In 2012, a small Mexican company called Natgas launched with the mission to increase vehicular natural gas use across the country. Its founder, Josue Hernandez, aimed to convert public buses and taxicabs to natural gas, and develop and operate a network of natural gas fueling stations. Hernandez recognised the benefits of natural gas: it is up to 40% less environmentally harmful than traditional gasoline, and provides up to 55% savings for customers. Fast forward two years. To help grow its operations, Natgas received a combined mezzanine loan and equity investment from Adobe Capital, a fund manager focused on impactful early-stage enterprises in Latin America. For Adobe, investing in Natgas provided an excellent opportunity to generate positive environmental and social impact.
In 2017, Adobe exited Natgas having achieved financial returns of 22% IRR and helped Natgas convert 2,500 vehicles and reduce CO2 emissions by 136 tons. Adobe provides an excellent example of how impact investors – that is, investors seeking social and environmental impact alongside financial returns – can exit in a timely way that meets liquidity objectives while also ensuring sustainable impact.
More than 80% of impact investors believe that they have a responsibility to try to ensure continuity of impact after exit. In other words, impact investors must consider how to exit in a way that does not jeopardise the positive impact they’ve catalysed and the business’s future impact trajectory.
A new report from the Global Impact Investing Network (GIIN), Lasting Impact: The Need for Responsible Exits, explores how impact investors like Adobe, and the 30 others interviewed for this research, are making this happen.
One way to ensure impact after exiting an investment is by deliberately seeking investment opportunities where the company founder is dedicated to a social or environmental mission, or where impact is embedded in their business model. Other strategies include planning for responsible exits by including clauses on impact in legal documents and investing with mission-aligned co-investors. Investors can also structure investments to best serve the needs of the company and support its ability to create impact; for example, Adobe’s mezzanine financing tied repayment to Natgas’ revenues, allowing the investor to benefit from strong performance while enabling the company to adapt payments to the variable cash inflows of a small and growing business. Some investors also work with management to instill positive governance practices that will be sustained beyond the life of the investment. Most seek to exit at a time when the business is best prepared for sustained success, and select buyers that can help maintain the company’s positive impact. Investors attempt to mitigate risks to impact continuity not just at exit, but throughout all stages of the investment life cycle.Balancing impact goals with liquidity requirements is a central consideration for impact investors. Impact investors consistently cite “a lack of suitable exit options” as a top challenge, according to the GIIN’s last three Annual Investor Surveys. We hope this new report will help investors consider proven strategies for exit, and avoid risks to impact continuity post-exit.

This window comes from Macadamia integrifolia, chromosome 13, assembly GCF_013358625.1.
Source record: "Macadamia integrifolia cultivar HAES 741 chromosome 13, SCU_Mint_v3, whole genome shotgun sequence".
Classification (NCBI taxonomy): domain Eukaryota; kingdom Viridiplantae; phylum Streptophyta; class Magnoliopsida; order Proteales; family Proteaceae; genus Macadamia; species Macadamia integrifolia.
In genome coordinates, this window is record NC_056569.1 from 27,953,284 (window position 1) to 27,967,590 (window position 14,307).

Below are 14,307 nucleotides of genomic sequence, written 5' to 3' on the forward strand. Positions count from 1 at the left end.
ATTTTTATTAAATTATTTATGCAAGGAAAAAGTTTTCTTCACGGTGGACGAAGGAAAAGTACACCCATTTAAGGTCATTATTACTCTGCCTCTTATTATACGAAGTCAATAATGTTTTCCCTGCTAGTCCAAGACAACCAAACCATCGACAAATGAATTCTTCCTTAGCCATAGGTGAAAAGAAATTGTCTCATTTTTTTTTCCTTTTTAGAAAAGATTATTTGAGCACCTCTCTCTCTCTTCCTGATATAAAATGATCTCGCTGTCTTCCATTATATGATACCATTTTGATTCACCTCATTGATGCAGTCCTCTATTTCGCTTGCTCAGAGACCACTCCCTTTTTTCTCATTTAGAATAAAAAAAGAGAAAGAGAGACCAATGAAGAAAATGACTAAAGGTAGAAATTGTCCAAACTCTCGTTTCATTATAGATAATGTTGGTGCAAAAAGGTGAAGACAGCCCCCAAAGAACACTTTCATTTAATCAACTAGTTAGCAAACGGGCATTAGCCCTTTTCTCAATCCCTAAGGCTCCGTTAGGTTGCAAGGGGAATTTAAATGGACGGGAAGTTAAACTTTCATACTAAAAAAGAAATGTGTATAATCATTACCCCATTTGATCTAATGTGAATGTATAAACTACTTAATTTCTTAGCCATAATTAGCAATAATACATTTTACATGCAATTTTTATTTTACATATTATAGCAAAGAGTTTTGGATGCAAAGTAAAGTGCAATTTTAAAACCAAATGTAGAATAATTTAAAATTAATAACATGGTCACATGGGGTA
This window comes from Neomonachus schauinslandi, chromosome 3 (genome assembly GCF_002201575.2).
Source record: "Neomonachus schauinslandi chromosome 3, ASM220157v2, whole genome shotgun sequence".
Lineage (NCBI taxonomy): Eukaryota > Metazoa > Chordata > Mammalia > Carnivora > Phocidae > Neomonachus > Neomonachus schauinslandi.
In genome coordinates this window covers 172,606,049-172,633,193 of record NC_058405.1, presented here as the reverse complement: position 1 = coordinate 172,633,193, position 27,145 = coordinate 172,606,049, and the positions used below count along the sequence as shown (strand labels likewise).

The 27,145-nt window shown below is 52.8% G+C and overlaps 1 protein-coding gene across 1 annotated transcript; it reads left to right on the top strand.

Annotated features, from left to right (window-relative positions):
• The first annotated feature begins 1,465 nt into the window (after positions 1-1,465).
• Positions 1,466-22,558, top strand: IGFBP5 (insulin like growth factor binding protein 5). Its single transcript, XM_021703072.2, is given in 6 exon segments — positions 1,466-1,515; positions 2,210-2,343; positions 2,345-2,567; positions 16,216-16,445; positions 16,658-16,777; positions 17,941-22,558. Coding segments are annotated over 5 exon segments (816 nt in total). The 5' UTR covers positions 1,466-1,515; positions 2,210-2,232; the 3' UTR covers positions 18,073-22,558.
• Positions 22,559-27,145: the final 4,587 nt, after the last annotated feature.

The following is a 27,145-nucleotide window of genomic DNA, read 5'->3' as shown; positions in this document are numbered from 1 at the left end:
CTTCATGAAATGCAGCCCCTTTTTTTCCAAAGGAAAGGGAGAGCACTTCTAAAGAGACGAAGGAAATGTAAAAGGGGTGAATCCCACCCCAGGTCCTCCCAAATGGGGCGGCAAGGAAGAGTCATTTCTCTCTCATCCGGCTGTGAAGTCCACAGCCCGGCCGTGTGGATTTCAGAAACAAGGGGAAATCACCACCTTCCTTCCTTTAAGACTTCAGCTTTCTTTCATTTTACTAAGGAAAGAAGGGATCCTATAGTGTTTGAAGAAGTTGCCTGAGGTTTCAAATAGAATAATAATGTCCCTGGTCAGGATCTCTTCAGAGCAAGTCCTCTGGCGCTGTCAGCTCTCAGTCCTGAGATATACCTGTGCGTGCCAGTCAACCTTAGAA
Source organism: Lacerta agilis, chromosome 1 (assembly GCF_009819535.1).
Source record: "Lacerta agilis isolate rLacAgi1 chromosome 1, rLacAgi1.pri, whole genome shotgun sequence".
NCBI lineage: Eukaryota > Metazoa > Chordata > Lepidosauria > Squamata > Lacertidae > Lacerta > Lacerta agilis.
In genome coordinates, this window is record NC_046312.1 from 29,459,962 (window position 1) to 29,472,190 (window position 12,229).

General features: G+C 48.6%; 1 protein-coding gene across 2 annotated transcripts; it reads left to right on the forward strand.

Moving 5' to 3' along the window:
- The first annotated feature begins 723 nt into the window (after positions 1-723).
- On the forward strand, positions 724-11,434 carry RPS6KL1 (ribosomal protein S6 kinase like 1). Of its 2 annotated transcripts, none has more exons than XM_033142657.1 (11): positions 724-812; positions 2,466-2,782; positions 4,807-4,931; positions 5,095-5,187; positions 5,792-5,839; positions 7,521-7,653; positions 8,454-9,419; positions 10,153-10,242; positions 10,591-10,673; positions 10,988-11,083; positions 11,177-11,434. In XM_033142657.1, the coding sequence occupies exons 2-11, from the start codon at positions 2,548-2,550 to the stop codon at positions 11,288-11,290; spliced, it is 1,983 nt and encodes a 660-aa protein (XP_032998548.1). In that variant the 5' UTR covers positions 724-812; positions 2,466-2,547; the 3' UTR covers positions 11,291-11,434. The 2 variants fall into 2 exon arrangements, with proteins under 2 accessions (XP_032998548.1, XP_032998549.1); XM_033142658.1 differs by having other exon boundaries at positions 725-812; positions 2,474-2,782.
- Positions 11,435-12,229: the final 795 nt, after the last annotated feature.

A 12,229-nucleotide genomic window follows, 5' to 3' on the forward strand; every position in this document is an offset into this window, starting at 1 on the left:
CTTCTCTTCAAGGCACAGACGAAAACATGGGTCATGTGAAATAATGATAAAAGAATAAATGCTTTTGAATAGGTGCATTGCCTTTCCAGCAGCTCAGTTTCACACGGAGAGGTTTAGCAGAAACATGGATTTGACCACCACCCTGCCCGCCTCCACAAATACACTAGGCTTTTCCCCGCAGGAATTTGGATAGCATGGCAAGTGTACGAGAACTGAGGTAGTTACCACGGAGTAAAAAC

Back to the story of Natgas and Adobe. Adobe Capital planned for a responsible exit from the beginning: it structured its investment with mezzanine financing, which it believed would best enable Natgas to grow sustainably. It also invested alongside another investor that shared its social and environmental mission.
Impact investors consistently cite “a lack of suitable exit options” as a top challenge
Adobe Capital considered exiting once Natgas was at a stable stage in its growth, and where it would benefit from capital and resources beyond what Adobe could provide. The buyer that Adobe sold its shares to was aligned with Natgas’ mission and well-equipped to help the company scale its operations and pursue its mission.
For impact investors, impact does not end at exit. They are motivated to avoid potential risks to the impact of their investee companies by working to exit responsibly. They know that a responsible exit can amplify their impact by setting up their investee company to continue benefitting communities or the environment for years to come.
We must recognise, however, the reality that the amount of available capital tackling urgent social and environmental problems – such as poverty, gender inequality, or climate change – is nowhere near matching the scale of the needs of people and the planet. Much more investment capital is needed, now. We must work even harder to overcome barriers to investment, especially the complexities around exit options.
To that end, the GIIN urges impact investors to consider the full range of effective exit strategies available and to explore whether deploying some of these options could further strengthen your ability to balance both liquidity and sustainable impact objectives.
For investors not yet engaged in impact investing, we hope this report will increase your confidence about exit options, provide tangible strategies for managing the process, and inspire you to begin putting your capital to work with impact investments.
Abhilash Mudaliar has been Director of Research at The Global Impact Investing Network for more than five years, where he seeks to grow the evidence base for impact investing and conduct research into making impact investments more effective.